The FDA Will Now Have Oversight Of Fresh Produce Safety Before Anyone Gets Sick

No one expects to add more fresh fruit and vegetables to their diet and end up with a stomach bug, a serious illness, or dead. Yet that’s beginning to happen, with multi-state outbreaks of food-borne illness, especially in items like fruit and salad greens that are generally eaten without cooking, and apparently not washed sufficiently. The Food and Drug Administration wants to change that.

In the announcement of the program, the FDA cites outbreaks in the last decade or so of E. coli in spinach in 2006, and salmonella in peanut butter in 2007, 2008, and 2012. Pathogens are invisible to farmers and cooks, but are potentially deadly. When the government is constantly pushing Americans to eat more fruit and vegetables, how can they also keep current food policy when outbreaks in foods like this can hurt people? Here’s a wacky idea: inspect before something goes wrong.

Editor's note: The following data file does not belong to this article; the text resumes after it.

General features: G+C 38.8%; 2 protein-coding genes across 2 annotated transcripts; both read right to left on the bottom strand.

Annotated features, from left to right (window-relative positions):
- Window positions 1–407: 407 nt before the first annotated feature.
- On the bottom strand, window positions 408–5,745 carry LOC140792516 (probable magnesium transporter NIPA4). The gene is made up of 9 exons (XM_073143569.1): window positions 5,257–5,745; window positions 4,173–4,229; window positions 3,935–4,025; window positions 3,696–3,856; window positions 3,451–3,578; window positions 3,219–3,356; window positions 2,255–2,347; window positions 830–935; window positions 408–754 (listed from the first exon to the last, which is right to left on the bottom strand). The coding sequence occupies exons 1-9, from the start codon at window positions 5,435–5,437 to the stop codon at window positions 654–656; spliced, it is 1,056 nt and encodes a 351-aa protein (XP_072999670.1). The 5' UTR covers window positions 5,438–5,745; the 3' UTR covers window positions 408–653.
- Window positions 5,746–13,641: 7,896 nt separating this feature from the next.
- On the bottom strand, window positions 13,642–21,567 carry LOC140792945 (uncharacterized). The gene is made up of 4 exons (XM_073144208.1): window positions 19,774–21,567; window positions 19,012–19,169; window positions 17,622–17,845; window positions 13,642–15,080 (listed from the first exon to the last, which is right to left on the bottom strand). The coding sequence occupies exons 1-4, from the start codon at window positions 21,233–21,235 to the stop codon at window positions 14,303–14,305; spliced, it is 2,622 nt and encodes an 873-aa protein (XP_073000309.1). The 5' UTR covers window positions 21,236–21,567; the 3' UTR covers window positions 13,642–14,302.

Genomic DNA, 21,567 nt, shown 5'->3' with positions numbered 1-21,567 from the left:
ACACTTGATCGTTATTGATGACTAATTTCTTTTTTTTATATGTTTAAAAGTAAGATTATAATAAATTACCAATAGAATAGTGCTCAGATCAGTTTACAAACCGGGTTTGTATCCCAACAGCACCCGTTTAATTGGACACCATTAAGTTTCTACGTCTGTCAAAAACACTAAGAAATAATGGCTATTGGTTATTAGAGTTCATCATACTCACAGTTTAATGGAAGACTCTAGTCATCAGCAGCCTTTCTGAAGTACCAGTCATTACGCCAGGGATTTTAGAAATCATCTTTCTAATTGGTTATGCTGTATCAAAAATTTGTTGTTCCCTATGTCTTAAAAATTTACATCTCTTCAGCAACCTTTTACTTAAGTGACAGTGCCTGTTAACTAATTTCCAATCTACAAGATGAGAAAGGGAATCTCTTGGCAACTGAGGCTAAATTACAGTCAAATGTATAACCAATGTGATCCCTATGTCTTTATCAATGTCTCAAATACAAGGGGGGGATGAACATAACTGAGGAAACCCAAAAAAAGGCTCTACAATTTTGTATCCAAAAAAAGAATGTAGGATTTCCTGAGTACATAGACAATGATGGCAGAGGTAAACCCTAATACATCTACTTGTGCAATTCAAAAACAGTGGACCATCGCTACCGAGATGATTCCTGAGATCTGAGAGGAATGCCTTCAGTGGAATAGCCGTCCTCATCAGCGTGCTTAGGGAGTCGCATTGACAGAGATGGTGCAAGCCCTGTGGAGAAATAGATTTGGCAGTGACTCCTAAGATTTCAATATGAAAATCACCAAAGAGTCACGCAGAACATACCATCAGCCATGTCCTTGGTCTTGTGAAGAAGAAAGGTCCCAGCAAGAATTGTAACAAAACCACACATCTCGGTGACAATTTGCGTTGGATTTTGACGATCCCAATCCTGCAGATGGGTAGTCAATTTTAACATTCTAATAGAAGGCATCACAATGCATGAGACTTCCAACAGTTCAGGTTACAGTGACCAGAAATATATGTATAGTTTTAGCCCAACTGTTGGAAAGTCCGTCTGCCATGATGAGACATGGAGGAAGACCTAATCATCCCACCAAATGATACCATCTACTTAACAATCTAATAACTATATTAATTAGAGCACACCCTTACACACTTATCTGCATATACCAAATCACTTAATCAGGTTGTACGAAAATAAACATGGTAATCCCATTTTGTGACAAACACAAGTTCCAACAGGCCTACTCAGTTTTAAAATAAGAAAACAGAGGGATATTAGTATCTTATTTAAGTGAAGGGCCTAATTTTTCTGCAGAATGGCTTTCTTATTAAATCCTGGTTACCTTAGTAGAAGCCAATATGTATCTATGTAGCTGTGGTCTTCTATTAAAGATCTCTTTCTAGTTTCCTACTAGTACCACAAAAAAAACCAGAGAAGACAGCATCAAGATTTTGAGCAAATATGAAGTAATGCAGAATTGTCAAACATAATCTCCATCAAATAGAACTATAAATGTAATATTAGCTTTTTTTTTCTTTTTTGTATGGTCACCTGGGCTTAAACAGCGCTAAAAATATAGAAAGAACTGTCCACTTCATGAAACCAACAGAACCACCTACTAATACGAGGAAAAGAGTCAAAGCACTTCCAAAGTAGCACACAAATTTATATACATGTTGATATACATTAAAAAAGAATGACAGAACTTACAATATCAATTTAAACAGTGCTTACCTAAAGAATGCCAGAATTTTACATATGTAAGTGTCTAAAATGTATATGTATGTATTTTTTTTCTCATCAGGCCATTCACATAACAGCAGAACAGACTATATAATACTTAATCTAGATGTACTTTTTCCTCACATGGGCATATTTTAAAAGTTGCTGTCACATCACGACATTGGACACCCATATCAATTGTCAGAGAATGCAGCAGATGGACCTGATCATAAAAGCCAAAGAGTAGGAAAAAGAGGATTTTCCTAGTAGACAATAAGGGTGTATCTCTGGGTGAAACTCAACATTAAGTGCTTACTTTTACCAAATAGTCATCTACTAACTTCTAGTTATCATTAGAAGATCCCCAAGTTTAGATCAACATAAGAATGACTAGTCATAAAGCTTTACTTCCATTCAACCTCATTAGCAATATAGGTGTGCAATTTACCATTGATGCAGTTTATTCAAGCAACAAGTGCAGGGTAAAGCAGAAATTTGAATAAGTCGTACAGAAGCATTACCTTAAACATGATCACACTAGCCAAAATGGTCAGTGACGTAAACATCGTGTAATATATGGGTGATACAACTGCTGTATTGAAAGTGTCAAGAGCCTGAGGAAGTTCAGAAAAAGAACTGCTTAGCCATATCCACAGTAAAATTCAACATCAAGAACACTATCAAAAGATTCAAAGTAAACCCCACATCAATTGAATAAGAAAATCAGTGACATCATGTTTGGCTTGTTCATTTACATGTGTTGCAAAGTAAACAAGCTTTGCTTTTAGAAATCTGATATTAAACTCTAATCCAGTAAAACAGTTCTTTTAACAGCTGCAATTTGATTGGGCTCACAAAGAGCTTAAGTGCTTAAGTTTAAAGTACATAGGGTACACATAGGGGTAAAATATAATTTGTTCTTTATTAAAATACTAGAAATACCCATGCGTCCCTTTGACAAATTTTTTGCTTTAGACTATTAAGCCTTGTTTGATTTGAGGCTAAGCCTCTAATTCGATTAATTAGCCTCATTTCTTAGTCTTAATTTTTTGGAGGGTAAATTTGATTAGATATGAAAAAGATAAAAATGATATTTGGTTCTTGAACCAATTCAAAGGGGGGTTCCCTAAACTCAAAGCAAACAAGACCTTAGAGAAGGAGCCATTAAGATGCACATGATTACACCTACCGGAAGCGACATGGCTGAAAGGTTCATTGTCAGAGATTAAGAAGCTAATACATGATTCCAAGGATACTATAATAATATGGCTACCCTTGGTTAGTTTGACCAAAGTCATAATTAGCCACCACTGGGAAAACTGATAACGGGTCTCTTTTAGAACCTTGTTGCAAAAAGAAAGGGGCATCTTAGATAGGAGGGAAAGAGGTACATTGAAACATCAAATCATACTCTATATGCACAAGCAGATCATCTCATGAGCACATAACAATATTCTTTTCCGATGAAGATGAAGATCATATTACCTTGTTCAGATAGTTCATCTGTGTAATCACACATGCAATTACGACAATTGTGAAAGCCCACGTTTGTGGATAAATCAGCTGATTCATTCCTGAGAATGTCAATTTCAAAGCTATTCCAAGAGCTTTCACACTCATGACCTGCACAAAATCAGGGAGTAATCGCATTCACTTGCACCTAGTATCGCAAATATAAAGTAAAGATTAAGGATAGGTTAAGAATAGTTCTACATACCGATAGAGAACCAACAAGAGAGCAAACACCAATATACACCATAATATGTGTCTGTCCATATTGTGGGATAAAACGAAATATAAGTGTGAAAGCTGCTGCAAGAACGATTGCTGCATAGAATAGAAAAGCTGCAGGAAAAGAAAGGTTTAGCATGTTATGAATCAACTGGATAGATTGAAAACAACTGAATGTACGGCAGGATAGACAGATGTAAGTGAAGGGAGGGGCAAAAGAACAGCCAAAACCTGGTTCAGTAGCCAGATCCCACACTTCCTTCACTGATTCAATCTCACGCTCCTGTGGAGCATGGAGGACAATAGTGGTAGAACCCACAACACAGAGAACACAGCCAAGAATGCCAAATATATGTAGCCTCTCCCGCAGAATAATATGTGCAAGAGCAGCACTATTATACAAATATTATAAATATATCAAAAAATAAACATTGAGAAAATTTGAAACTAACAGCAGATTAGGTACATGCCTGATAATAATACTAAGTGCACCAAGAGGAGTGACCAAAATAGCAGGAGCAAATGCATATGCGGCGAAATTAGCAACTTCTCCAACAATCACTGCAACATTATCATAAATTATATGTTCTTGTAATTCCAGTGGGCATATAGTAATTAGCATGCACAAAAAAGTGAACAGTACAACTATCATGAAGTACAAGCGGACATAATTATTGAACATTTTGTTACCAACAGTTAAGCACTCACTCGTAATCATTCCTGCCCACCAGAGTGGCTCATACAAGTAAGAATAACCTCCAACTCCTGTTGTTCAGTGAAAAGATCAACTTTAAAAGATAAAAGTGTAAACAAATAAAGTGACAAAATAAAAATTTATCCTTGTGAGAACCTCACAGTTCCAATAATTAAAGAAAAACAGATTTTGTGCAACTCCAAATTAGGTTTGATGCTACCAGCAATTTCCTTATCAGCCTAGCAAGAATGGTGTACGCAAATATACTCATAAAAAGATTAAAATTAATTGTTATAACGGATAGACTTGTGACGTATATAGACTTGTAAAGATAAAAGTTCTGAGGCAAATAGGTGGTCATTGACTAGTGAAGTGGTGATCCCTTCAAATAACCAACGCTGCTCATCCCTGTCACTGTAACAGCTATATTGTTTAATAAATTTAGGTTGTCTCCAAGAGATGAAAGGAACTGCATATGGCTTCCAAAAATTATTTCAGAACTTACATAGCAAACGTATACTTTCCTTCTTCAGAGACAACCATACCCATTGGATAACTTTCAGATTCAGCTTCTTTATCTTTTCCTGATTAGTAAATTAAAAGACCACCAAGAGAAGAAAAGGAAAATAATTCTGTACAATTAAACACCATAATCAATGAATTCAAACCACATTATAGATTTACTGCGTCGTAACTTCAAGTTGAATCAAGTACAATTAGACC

The new rules mean more obligations and inspections for farmers, including testing the water they use for irrigation, training workers on sanitation (namely: please do not poop on or near the cilantro) and look out for wild animals that could also contaminate food items by, um, doing the same thing.

The regulations on a crop depend on how it’s grown and what it’s generally used for. The more restrictive rules, which also apply to farms abroad that supply U.S. markets, would apply only to foods that will most likely eaten raw, like salad ingredients or strawberries.

New produce safety rules aim to prevent illness outbreaks [Associated Press]

Want more consumer news? Visit our parent organization, Consumer Reports, for the latest on scams, recalls, and other consumer issues.